August is here, which can only mean one thing - the annual craziness of on-campus interviewing is about to begin!
For the uninitiated, OCI is how most law firm summer associate positions are handed out. Students interview en masse before classes start, often in a hotel or set of on-campus conference rooms. In one day, you might do 10 or more screening interviews, with an eye towards getting to the all-important callback stage (which requires another day of interviews, on site in the office you're interested in).
Every school is different, of course, but - in my experience - OCI was alternately boring, stressful, frantic, and exhausting. Not to say there weren't some good parts, but the whole experience can be a bit overwhelming!
Therefore, I offer you seven tips for maintaining your sanity during the OCI craziness:
Get organized. When you're doing ten interviews a day with different firms, you have to be able to tell them apart. Otherwise, how will you give a decent answer to the question everyone will ask, "Why us?" The best way I've found to do this is to make a set of notecards, one for each firm you're interviewing with. On the cards, you highlight any key areas of interest, questions you have, reasons you want to work there, etc. When you pack your bag each morning, put the cards for the day in a safe place. Just before each interview, pull out the relevant card, review your notes, and you'll be ready to go! After each interview, you can make notes on the same card, listing who you spoke with (a common chit-chat topic during callback interviews) and anything interesting that came up. When it's callback time, just pull out the relevant card, review it, and you can be sure your "Why us?" story stays consistent.
Take breaks when you can. It's hard to overestimate how exhausting it can be to talk about yourself for hours on end. I'm relatively extroverted (for a law student) but I was totally drained after a few hours. One thing that really helped was taking the time to go outside and stare into space, even if I only had a few minutes. Particularly when everyone around you is stressed out and frenetic, taking a few minutes to walk around the block by yourself before an interview is great for clearing the head.
Don't worry if you feel like you're telling the same story over and over. Law firm interviews tend to be formulaic, so you're going to find yourself telling the same anecdotes over and over. Be prepared with a good explanation for anything even remotely weird on your résumé or transcript. Do you have one bad grade? Come up with a (non-defensive) explanation. Do you have a weird educational or work background? Trust me, people will want to talk about it. (I can't tell you how many times I answered some variant of, "Hum, sociology to architecture to programming to law...that's pretty weird." By the end of interview season, I had a stock response that I just recited, word-for-word, while trying to leave the impression the interviewer was uniquely perceptive for noticing this oddity in my background.)
Remember that this person wants to like you. Students sometime think interviews are adversarial, that the interviewer is trying to weed people out. Occasionally that's true, but, in most cases, the interviewer would be thrilled to find a great candidate that they could enthusiastically recommend. It's exciting when you find someone who seems like a great fit for your firm, so help your interviewer get excited about you as a candidate. If you expect them to like you, you'll be friendlier, which will cause them to actually like you more. It's a positive feedback loop, created when you decide the interviewer is going to love you!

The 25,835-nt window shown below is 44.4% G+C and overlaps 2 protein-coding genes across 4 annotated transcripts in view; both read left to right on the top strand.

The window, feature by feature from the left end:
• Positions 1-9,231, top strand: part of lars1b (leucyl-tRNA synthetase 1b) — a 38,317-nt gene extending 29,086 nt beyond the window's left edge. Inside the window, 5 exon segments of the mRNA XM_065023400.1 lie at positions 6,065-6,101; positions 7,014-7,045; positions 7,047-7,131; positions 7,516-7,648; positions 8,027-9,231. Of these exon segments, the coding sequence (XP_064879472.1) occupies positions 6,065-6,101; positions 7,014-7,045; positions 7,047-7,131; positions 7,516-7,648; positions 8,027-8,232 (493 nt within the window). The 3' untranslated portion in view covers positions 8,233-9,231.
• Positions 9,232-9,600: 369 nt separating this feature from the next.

Show some enthusiasm. Let's fact it, a lot of the firms you'll interview with are very similar. But keep in mind that the person interviewing you has selected this particular firm to work at. So, even if you honestly can't distinguish this firm from three others you've already talked to, show some curiosity. Why did your interviewer choose to work here? How have they enjoyed their experience? Combined with even a relatively minimal amount of research (remember your notecards!) a genuine curiosity and enthusiasm can go a long way. Oh, you're not feeling curious? Fake it. Not quite as good, but it'll do in a pinch.
Pack comfortable shoes. Maybe you're one of those enviable people who can walk around comfortably in three-inch heels all day. Suffice it to say I'm not, so I always stashed a pair of flats somewhere nearby. (This, by the way, is a great reason to carry a large professional-looking satchel.) As soon as I was out of sight, I'd switch shoes, saving my feet and my sanity.
Limit your contact with other stressed out people! Finally, the most important rule of surviving OCI might be that you don't talk about OCI. Think of it like exams - no good ever comes of talking about an exam after the fact. Similarly, no good comes from dissecting your interviews after the fact. Sure, think about specific ways you could improve your answers going forward, but speculating about whether you'll get a callback, or someone else will, is counterproductive. As soon as you leave the room, your fate vis à vis that interview is out of your hands. Worrying about it does no good. Talking about it does no good. Just let it go, and move on. You've got more important things to think about!
Good luck everyone!
Alison Monahan is the founder of The Girl's Guide to Law School and a co-founder of the Law School Toolbox. A 2006 graduate of Columbia Law School, she was a member of the Columbia Law Review, a Civ Pro Teaching Assistant, a Kent Scholar, and a Stone Scholar. After law school, she clerked in the District of Massachusetts and was a BigLaw patent litigator for two years. Now she helps other aspiring lawyers get into law school, get through, and stay true to themselves in the process.
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